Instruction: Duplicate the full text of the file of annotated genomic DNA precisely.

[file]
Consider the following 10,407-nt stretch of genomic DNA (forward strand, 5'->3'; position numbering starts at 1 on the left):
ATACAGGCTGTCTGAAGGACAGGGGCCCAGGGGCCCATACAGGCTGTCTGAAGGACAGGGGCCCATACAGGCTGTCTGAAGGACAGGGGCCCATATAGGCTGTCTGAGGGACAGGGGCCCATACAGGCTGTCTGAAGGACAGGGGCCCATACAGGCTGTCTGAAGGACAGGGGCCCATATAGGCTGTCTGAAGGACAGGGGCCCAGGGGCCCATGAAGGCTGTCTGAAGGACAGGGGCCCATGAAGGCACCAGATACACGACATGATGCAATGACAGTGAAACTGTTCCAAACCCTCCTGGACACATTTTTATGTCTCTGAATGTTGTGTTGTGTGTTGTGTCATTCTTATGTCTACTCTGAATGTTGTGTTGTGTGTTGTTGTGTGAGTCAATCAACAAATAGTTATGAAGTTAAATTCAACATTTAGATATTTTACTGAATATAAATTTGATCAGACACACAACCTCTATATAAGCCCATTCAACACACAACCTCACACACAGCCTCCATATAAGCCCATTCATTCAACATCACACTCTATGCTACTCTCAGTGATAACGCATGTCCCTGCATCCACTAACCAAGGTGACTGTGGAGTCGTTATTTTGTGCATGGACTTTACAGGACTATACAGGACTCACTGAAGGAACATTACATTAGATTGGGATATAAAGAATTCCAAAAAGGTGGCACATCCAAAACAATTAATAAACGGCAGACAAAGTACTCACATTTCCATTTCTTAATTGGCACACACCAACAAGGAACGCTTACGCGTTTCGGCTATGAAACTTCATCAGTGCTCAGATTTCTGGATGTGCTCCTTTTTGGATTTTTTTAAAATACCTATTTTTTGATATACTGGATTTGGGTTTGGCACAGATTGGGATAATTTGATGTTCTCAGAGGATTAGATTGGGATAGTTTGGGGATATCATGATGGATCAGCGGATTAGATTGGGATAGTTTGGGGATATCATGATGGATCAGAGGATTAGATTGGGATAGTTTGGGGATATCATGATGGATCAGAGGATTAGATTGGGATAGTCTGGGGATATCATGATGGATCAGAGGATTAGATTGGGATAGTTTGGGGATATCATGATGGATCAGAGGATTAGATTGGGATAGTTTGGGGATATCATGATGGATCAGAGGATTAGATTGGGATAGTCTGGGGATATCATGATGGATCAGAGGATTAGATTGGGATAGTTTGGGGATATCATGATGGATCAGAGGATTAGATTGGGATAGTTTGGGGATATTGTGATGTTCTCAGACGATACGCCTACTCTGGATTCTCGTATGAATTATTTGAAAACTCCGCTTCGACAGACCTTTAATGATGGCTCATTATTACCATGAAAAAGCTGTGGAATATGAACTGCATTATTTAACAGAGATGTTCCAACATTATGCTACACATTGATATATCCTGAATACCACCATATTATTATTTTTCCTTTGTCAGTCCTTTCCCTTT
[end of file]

Consider the following 10,407-nt stretch of genomic DNA (forward strand, 5'->3'; position numbering starts at 1 on the left):
ATACAGGCTGTCTGAAGGACAGGGGCCCAGGGGCCCATACAGGCTGTCTGAAGGACAGGGGCCCATACAGGCTGTCTGAAGGACAGGGGCCCATATAGGCTGTCTGAGGGACAGGGGCCCATACAGGCTGTCTGAAGGACAGGGGCCCATACAGGCTGTCTGAAGGACAGGGGCCCATATAGGCTGTCTGAAGGACAGGGGCCCAGGGGCCCATGAAGGCTGTCTGAAGGACAGGGGCCCATGAAGGCACCAGATACACGACATGATGCAATGACAGTGAAACTGTTCCAAACCCTCCTGGACACATTTTTATGTCTCTGAATGTTGTGTTGTGTGTTGTGTCATTCTTATGTCTACTCTGAATGTTGTGTTGTGTGTTGTTGTGTGAGTCAATCAACAAATAGTTATGAAGTTAAATTCAACATTTAGATATTTTACTGAATATAAATTTGATCAGACACACAACCTCTATATAAGCCCATTCAACACACAACCTCACACACAGCCTCCATATAAGCCCATTCATTCAACATCACACTCTATGCTACTCTCAGTGATAACGCATGTCCCTGCATCCACTAACCAAGGTGACTGTGGAGTCGTTATTTTGTGCATGGACTTTACAGGACTATACAGGACTCACTGAAGGAACATTACATTAGATTGGGATATAAAGAATTCCAAAAAGGTGGCACATCCAAAACAATTAATAAACGGCAGACAAAGTACTCACATTTCCATTTCTTAATTGGCACACACCAACAAGGAACGCTTACGCGTTTCGGCTATGAAACTTCATCAGTGCTCAGATTTCTGGATGTGCTCCTTTTTGGATTTTTTTAAAATACCTATTTTTTGATATACTGGATTTGGGTTTGGCACAGATTGGGATAATTTGATGTTCTCAGAGGATTAGATTGGGATAGTTTGGGGATATCATGATGGATCAGCGGATTAGATTGGGATAGTTTGGGGATATCATGATGGATCAGAGGATTAGATTGGGATAGTTTGGGGATATCATGATGGATCAGAGGATTAGATTGGGATAGTCTGGGGATATCATGATGGATCAGAGGATTAGATTGGGATAGTTTGGGGATATCATGATGGATCAGAGGATTAGATTGGGATAGTTTGGGGATATCATGATGGATCAGAGGATTAGATTGGGATAGTCTGGGGATATCATGATGGATCAGAGGATTAGATTGGGATAGTTTGGGGATATCATGATGGATCAGAGGATTAGATTGGGATAGTTTGGGGATATTGTGATGTTCTCAGACGATACGCCTACTCTGGATTCTCGTATGAATTATTTGAAAACTCCGCTTCGACAGACCTTTAATGATGGCTCATTATTACCATGAAAAAGCTGTGGAATATGAACTGCATTATTTAACAGAGATGTTCCAACATTATGCTACACATTGATATATCCTGAATACCACCATATTATTATTTTTCCTTTGTCAGTCCTTTCCCTTT